Roland Barthes was a prolific and important academic literary critic in the mid 20th century. He published many books, but his most famous are probably S/Z, Mythologies, and Image – Music – Text. The essay “From Work to Text” comes from this last book.
I thought I’d continue from Sontag into Barthes since he was mentioned in the last post.
She was one of the main academics to introduce him to the U.S. Unfortunately, I’ve always found him quite difficult to read.
To me, his academic style (or at least the translation of it) makes it difficult to tell whether there is serious content in what he is saying or if he hides behind the abstraction.
From Work to Text
“From Work to Text” starts from the idea that in modern critical theory we use the “capital T” Text in a different way than the “work” of literature. The way in which he teases out the difference is through a sequence of numbered comparisons. I warn you. This is going to get strange.
The Text cannot be put into strict categories and genres. A work can. The Text subverts classification. A work can be seen, but the Text demonstrates. The work is physical (i.e. a book), but the Text is language and non-physical. The Text is always paradoxical.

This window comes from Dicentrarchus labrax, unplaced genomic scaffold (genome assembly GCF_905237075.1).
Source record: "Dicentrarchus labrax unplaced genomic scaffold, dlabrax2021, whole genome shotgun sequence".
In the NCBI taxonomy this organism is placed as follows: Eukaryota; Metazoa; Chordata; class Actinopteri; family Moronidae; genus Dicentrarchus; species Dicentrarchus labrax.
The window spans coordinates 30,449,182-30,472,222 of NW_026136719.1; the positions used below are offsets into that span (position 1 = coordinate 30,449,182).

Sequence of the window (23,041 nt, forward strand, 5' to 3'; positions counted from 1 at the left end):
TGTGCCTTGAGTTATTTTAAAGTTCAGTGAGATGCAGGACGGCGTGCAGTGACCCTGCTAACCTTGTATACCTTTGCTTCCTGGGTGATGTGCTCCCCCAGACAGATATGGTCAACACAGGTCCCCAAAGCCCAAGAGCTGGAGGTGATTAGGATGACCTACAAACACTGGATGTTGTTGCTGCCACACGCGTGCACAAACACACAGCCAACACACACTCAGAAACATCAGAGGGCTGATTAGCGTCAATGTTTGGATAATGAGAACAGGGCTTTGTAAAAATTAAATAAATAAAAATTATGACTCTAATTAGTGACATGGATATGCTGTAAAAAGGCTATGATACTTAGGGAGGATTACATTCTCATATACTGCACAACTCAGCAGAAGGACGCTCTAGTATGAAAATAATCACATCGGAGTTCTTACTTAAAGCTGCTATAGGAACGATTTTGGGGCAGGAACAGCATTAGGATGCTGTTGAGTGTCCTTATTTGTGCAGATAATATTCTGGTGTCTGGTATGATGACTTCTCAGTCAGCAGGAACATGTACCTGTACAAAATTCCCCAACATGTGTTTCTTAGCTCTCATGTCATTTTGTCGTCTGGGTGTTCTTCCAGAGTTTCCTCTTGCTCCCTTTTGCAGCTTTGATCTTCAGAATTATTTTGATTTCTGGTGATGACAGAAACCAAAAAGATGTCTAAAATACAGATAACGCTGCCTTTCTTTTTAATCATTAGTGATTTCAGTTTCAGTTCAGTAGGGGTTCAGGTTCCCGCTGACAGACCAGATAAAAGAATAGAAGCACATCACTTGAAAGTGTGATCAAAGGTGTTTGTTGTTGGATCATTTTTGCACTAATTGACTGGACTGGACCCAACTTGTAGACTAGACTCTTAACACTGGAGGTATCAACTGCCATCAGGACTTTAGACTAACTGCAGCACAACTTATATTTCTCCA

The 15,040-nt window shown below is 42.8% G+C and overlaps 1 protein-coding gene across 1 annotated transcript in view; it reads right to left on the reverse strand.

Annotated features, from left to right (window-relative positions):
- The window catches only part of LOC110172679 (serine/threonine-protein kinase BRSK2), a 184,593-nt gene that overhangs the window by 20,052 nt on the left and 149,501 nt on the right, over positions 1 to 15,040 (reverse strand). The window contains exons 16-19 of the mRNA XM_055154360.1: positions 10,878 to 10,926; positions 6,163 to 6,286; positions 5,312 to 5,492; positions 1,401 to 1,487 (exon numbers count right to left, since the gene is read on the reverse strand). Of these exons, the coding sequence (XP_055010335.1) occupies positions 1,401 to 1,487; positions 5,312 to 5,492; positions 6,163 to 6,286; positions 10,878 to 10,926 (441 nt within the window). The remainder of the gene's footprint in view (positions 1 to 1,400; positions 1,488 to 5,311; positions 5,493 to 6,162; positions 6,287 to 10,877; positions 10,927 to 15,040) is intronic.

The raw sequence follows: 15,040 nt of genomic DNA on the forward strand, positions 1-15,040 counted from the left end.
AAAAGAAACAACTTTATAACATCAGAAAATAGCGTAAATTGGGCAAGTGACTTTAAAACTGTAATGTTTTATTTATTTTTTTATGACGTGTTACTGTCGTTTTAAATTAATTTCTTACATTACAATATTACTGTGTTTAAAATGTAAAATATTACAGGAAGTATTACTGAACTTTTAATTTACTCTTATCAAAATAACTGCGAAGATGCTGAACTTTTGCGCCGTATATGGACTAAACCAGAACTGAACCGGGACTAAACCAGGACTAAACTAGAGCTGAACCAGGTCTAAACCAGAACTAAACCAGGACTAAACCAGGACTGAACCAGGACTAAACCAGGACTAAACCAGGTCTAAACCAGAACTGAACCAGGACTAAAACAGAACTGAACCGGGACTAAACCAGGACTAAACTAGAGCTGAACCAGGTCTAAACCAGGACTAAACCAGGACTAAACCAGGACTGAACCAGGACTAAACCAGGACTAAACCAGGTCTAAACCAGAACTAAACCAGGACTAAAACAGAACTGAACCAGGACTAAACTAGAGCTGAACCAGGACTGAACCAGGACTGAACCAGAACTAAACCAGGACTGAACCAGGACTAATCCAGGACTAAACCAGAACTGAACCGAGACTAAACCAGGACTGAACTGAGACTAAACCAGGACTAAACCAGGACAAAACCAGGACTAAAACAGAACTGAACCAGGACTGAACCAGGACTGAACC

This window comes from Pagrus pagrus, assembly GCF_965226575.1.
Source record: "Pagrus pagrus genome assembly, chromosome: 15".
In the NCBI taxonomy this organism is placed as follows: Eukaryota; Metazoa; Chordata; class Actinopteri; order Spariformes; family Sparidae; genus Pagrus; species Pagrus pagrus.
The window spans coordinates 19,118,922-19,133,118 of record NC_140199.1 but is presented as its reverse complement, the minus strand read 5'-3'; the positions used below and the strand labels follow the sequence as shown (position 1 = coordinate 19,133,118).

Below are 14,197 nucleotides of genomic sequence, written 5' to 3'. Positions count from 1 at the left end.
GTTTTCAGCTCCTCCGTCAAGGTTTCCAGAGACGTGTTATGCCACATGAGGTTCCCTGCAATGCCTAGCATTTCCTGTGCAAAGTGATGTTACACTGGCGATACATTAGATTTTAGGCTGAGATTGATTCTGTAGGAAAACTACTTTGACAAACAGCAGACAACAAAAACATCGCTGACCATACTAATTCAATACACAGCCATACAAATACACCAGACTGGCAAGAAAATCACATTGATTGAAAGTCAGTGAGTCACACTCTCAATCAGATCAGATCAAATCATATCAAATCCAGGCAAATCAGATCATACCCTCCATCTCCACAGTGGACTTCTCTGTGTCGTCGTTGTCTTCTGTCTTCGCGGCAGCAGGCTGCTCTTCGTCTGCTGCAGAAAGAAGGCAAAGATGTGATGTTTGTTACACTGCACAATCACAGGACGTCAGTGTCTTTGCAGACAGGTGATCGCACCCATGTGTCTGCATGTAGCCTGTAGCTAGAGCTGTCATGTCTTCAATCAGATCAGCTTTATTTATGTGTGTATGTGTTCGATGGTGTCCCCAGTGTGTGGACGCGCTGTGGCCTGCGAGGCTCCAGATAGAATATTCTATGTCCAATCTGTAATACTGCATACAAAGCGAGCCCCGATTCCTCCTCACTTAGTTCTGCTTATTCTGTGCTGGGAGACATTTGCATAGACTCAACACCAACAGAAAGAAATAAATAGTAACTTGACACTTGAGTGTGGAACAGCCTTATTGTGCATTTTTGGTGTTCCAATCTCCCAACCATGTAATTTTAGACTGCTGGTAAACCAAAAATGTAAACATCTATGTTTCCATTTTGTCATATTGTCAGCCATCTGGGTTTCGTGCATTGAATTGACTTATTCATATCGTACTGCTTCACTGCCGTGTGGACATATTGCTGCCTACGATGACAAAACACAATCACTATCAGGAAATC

A work is symbolic and to be interpreted. The Text “practices the infinite deferment of the signified.” In this sense, the Text is radically symbolic, because its language never ends unlike the limited symbols of a work. The Text is plural in the sense of transcending all interpretation, not because it is ambiguous, but because of its inherently infinite nature.
There is no origin of the Text which sits in a seamless relation to all other texts. Sources and influences are a myth with the Text unlike a work which sits in an ordered string of influence.
In other words, there is a relation between author and work. The Text comes into being through The Author, but the difference between reading and writing is abolished in the Text.
One plays the Text rather than reads it so that there is a collaboration. Still, no matter how we try we can never fully articulate what the Text is.
On the one hand, I get what he is saying. The essay is an attempt to explain what he sees as the difference in usage by a particular academic community.
The problem is that I can’t tell if it is serious or if it is meant as some sort of hyperbole to make fun of the academics which try so hard to distinguish these things.
To me, it reads as academic satire, but from what I’ve seen elsewhere, this is to be taken seriously.
Except for the over-the-top parts, it does a fair job at teasing out the intended difference and many people summarize the distinction he makes as coming from seven places: method, genre, signs, plurality, filiation, reading, and pleasure.
When put in this way, it is easier to see that he tries to tease out the difference between “high literary art” and “low popular fiction,” a debate that is notoriously difficult to this day.
I’m curious if anyone else has had better luck with understanding the Barthes hype.